Role of intercellular junctions in the passage of horseradish peroxidase across aortic endothelium.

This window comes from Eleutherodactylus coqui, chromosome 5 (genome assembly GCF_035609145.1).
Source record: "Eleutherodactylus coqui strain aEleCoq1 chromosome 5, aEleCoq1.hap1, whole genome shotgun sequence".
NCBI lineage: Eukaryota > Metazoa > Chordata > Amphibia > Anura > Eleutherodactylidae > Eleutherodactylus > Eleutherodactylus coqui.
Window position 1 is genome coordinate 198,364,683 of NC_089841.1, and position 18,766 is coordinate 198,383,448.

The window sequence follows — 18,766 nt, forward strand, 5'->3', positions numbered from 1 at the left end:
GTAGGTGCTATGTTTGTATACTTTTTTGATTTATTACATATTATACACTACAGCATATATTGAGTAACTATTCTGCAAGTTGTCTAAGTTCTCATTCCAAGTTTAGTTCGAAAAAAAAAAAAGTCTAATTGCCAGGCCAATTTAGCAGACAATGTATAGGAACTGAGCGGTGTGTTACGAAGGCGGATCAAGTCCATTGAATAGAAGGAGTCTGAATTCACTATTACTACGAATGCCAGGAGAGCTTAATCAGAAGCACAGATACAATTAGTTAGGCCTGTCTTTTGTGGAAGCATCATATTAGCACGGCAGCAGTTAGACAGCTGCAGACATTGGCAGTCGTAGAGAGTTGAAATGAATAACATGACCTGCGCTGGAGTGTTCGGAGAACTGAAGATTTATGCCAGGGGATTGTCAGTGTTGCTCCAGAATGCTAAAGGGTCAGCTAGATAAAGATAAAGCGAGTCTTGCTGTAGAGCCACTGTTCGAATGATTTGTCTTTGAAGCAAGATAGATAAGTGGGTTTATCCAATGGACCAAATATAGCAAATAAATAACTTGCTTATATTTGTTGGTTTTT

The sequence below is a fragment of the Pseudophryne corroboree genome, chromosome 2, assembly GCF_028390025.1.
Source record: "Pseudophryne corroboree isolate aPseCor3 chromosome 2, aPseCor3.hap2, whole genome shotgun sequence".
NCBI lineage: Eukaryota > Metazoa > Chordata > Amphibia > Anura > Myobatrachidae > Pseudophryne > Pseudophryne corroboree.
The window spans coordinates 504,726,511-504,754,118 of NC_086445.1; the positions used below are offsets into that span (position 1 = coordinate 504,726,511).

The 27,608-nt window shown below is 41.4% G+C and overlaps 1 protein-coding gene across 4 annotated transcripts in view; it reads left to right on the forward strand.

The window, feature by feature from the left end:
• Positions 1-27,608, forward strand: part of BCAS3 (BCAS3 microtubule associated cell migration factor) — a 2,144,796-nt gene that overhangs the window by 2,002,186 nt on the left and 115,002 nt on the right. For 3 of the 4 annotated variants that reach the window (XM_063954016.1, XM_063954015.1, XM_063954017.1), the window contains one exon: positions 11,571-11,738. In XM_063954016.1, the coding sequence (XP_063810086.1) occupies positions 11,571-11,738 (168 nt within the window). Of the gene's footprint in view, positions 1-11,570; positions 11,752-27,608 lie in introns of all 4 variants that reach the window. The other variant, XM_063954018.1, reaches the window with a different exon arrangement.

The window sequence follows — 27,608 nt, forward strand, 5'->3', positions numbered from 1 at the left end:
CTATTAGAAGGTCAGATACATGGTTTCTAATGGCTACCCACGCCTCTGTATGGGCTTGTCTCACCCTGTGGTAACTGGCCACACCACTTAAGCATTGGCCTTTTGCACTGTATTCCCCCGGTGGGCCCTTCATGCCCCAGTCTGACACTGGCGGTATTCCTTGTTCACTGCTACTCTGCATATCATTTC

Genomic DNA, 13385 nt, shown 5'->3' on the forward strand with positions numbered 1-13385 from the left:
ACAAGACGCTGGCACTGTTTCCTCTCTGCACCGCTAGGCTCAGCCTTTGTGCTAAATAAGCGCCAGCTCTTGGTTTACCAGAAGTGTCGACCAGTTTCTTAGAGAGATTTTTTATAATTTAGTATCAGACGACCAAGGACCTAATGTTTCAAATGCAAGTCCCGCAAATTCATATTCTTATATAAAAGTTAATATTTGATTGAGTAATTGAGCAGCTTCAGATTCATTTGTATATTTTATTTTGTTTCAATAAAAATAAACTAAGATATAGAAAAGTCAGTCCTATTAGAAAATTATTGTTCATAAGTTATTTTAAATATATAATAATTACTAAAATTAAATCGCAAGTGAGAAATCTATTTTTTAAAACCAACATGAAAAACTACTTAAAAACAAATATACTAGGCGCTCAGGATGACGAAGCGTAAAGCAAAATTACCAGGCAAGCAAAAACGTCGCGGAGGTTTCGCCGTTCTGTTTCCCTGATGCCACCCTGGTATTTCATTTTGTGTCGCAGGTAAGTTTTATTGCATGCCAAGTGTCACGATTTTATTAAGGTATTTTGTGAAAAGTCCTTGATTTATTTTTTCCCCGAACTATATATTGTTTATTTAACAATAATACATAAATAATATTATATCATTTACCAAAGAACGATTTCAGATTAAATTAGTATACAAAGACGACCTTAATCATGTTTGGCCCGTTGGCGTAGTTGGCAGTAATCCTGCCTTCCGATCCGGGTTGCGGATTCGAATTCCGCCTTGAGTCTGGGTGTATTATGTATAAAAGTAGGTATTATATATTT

The manner in which molecules are transported across the arterial endothelial layer has been a subject open to much interpretation and controversy. Further elucidation and clarification of these mechanisms are of primary interest. To investigate the ultrastructural features of arterial endothelial junctions and to evaluate their functional roles as a transendothelial pathway for macromolecular transport, experiments were performed on the thoracic aortae of adult male Sprague-Dawley rats by using the ultrathin serial sectioning technique and horseradish peroxidase (HRP). The aorta was perfusion-fixed with or without prior intravenous injection of HRP. The intercellular clefts exhibited a great deal of variety in shape, being linear, winding, interdigitated, irregular and/or dumbbell-shaped in appearance. Besides the typical 20-nm width encountered at the uniform region of intercellular clefts, local widenings (up to several hundred nm) were quite common. The arterial endothelial junctions were highly organized. Junctional elements, including tight junctions and gap junctions, were frequently present in the same intercellular cleft, even on the same plane of sectioning. Sometimes, gap junctions were found without tight junctions, but the intercellular clefts were rarely obliterated by tight junctions alone. Some intercellular clefts were not obliterated by either gap or tight junctions, and HRP was found to reach the subendothelial space by passing through these junctionless clefts. Densitometric determination of the HRP concentration profile in such junctionless clefts showed a decreasing gradient from the luminal to the abluminal front. The serial sections provided evidence that the apparently free vesicles were actually plasmalemmal membrane invaginations open to the luminal or abluminal front in the arterial endothelium. The present study showed that the junctionless normal endothelial clefts, in addition to the transiently open junctions surrounding mitotic cells, might provide a significant pathway in the transendothelial transport of macromolecules with the size of HRP.